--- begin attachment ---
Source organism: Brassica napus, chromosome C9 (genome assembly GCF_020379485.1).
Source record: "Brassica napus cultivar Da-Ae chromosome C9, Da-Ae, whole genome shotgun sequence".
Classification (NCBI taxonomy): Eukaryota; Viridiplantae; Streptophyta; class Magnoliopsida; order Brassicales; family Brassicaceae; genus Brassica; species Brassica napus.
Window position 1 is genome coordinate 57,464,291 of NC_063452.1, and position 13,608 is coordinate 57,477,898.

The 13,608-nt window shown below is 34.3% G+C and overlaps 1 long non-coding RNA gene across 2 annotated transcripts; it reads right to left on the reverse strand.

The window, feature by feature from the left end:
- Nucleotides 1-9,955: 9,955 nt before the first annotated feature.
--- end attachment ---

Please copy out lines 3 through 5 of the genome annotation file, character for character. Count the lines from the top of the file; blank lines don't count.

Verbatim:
Classification (NCBI taxonomy): Eukaryota; Viridiplantae; Streptophyta; class Magnoliopsida; order Brassicales; family Brassicaceae; genus Brassica; species Brassica napus.
Window position 1 is genome coordinate 57,464,291 of NC_063452.1, and position 13,608 is coordinate 57,477,898.

The 13,608-nt window shown below is 34.3% G+C and overlaps 1 long non-coding RNA gene across 2 annotated transcripts; it reads right to left on the reverse strand.